Ugandans seek healthcare through a range of telehealth or m-Health-related means. This includes calling into the local radio medical talk show to get medical advice from the doctor, while those with internet access probably subscribe to daily health tips via their mobile phones and e-mail addresses. In addition, they also use the phone application to diagnose their health conditions, search the internet for health information, post queries for alternative opinions and share experiences on health and illnesses on social networks.72

In June 2014, the Government of Uganda commissioned a new building complex for Masaka Referral Hospital that will be fitted with telemedicine related equipment such as televisions/monitors, internet connections, cameras and many others, which will allow patients to link with medical consultants at the NRH – Mulago, minimising physical daily referrals. Similarly, the University of Virginia (USA) and the Mbarara University of Science and Technology link by videoconferencing for interactions in research, education and clinical practices among students at both universities.73

Status of e-Health programmes in Uganda

The literature identified a spectrum of barriers and opportunities relevant to Uganda. These are discussed below according to the themes previously identified in Table 1.

According to Uganda’s 2013 national e-Health policy,5 most e-Health applications and products have been run in silos and are not interoperable or compatible, preventing sharing of information and services. Several technology innovations have remained as pilots for life as they are not interoperable as a result of divergent platforms. As in other developing countries, such e-Health initiatives are donor funded and often remain a proof-of-concept wherein technology is demonstrated within a limited context.5,6 The majority of such initiatives tend to remain as small or medium-sized ICT projects or have stalled or stagnated with the stoppage of donor funding. This has been attributed to lack of local ownership and accountability, support and funding.6 Poor coordination and communication, and a lack of proper e-Health implementation frameworks, are also cited as major challenges to sustainable e-Health programmes.55

Uganda’s National e-Health Policy also identifies the non-existence of e-Health standards and systems as challenges.5 There are no national guidelines for secure management of individuals’ electronic health information and services, placing personal data at risk. This may eventually be a barrier to adoption of e-Health and the realisation of its benefits such as enhancement of health information sharing and effective management of the health system. The Uganda Medical and Dental Practitioners Council, with an oversight function for legal and regulatory compliance, lacks competence in the area of e-Health and has not provided ethical guidelines.74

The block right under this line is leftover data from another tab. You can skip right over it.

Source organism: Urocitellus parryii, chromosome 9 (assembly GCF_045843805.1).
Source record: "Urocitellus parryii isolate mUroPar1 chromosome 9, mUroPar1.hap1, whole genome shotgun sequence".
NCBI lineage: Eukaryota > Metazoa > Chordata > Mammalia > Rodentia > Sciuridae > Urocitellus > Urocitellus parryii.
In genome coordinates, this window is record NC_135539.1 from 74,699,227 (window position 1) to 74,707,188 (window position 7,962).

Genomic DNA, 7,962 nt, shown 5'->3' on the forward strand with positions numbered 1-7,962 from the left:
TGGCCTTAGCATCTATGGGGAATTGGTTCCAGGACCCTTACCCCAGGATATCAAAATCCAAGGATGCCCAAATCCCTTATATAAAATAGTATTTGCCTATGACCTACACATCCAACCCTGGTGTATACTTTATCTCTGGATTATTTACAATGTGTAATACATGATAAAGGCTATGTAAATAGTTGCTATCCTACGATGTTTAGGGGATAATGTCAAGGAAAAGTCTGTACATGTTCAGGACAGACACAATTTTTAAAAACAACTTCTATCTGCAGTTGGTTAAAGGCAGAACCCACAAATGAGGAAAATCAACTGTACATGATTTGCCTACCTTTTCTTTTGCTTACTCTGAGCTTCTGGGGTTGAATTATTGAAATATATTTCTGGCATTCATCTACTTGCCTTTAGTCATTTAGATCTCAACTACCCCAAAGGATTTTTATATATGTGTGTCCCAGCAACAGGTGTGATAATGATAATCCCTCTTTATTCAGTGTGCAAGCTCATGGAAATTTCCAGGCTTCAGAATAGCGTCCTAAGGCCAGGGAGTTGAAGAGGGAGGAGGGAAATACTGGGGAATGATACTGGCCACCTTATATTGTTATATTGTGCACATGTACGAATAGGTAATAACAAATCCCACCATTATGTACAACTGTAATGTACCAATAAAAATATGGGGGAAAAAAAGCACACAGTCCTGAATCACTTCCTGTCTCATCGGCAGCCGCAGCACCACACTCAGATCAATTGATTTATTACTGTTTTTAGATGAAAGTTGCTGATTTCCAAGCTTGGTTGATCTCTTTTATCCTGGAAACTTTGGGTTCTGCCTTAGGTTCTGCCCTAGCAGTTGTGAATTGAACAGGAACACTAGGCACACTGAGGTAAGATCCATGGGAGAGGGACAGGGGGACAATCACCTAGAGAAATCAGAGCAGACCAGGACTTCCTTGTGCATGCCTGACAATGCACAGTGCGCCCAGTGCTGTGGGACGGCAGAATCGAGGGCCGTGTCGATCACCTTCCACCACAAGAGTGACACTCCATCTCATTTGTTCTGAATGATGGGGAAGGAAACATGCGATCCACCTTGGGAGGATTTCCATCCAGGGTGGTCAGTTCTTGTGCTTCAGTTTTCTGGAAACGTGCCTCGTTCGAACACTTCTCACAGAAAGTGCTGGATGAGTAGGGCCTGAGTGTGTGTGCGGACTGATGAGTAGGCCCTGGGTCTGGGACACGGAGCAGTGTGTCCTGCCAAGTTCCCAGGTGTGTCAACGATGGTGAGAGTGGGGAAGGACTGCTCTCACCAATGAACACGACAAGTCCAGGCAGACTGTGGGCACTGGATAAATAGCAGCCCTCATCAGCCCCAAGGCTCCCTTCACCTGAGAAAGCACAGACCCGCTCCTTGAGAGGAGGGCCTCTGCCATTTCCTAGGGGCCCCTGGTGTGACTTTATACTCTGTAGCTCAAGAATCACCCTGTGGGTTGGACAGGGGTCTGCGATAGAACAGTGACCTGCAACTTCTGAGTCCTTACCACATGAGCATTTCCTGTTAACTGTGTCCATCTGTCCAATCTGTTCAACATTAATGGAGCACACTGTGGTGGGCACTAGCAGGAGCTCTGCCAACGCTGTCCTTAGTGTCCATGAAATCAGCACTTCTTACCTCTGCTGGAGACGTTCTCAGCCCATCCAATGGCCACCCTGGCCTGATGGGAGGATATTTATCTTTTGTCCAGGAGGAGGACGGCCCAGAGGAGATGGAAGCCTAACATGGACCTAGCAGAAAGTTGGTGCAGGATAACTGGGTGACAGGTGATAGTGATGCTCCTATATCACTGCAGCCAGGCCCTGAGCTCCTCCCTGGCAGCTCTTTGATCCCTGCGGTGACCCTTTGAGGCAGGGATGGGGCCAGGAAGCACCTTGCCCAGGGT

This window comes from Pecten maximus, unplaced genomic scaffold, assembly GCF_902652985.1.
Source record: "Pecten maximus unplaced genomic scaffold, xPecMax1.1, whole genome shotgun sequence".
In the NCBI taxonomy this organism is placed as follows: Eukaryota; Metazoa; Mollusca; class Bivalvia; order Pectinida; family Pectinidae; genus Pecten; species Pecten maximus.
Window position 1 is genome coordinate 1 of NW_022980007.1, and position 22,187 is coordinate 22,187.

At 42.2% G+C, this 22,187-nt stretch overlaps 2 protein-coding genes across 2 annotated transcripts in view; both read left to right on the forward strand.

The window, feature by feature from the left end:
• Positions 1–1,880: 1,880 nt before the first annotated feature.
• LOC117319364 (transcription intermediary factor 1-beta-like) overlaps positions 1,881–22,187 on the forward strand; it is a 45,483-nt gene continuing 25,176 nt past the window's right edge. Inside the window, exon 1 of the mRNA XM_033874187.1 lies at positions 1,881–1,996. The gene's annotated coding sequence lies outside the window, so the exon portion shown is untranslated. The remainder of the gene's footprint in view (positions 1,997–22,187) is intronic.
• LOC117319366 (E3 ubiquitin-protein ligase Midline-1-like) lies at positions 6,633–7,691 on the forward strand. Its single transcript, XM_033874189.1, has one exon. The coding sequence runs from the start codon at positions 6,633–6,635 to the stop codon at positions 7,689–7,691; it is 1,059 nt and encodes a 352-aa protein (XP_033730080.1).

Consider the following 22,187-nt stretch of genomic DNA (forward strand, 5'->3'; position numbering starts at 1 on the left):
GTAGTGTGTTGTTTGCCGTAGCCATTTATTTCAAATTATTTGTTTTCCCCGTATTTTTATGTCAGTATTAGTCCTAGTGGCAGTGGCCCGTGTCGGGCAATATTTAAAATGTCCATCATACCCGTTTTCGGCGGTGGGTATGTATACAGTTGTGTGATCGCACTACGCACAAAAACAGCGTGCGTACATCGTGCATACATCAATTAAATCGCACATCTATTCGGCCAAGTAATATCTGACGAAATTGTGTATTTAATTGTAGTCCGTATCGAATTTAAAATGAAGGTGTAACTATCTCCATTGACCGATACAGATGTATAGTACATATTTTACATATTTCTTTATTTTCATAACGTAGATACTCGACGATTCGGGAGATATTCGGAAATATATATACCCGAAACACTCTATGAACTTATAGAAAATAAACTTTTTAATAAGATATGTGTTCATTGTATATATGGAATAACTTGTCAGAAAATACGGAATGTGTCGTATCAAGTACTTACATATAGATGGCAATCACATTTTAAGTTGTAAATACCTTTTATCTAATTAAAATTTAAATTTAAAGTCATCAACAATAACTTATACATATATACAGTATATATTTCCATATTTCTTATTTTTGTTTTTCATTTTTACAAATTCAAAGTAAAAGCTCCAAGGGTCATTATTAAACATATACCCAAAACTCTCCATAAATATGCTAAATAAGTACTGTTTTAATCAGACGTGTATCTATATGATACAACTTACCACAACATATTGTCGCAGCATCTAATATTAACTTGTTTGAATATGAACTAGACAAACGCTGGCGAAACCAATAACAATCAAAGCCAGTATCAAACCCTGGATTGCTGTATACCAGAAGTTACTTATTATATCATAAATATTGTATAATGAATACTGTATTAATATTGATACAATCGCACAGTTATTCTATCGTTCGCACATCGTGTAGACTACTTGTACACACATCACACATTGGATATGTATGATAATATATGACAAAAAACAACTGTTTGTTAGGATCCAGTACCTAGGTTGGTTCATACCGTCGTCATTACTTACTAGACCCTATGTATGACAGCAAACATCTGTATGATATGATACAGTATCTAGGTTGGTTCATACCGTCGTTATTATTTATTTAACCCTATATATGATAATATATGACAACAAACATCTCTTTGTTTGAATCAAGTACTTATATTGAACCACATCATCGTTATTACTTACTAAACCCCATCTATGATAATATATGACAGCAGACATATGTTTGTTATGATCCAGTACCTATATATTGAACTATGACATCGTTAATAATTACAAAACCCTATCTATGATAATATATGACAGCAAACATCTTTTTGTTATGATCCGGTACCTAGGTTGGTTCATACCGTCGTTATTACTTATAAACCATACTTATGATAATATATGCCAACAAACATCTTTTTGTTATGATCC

e-Health innovations can reduce healthcare costs and enable access to better quality healthcare, provided there is adequate infrastructure. However, consistent power blackouts, loss of internet connectivity and the presence of an unskilled health workforce hinder its uptake.64 Despite the existing barriers, sustainable e-Health programmes can be implemented in Uganda. Similar to other African countries, Uganda has implemented 3G and 4G broadband internet services to raise internet penetration.16,75 However, the experience is that 3G and 4G services are not available in most rural areas as the people are too poor to make it economically viable.16

Telehealth systems

In the 1980s, the first teleconferencing link established between University of Nairobi, Makerere University and their Canadian counterparts failed because of political turbulence. Meanwhile, the programme provided for personal physician collaboration where faculty from Uganda and Kenya received training in particular fields, while those from Canada served as visiting faculty at the different universities.18 In addition, international and local partners together with UNESCO funded a three-year telecentre project at Uganda’s Nakaseke Multipurpose Community Telecentre (MCT) to provide services such as printing, internet/emails and telephone services. In addition, telemedicine services were offered between Nakaseke hospital and Mulago national referral hospital, aimed at improving quality of life for the community. Similar to the internet-based telepathology link between Uganda and Germany that was faced with slow internet speed,22 the MCT project was constrained by poor telecommunications infrastructure, persistent power blackouts and an illiterate community.19

Lack of knowledge and skills about telehealth, and the absence of policy and guidelines for the use of telehealth at hospitals, have been cited as major barriers to its adoption in Uganda.21 Consequently, studies have recommended designing a suitable and appropriate telemedicine framework that would lead towards adoption of sustainable telemedicine programmes in developing countries like Uganda.21,23 The Uganda–Austria Tele-Dermatology Web Consultation and E-Learning Project was successfully implemented. However, that project faced barriers such as consistent interruption with the internet connections, lack of medical specialists (notably dermatologists), limited support from the ICT technical staff and most importantly resistance from the local dermatologists because they looked at the process of transmitting images as an extra workload.20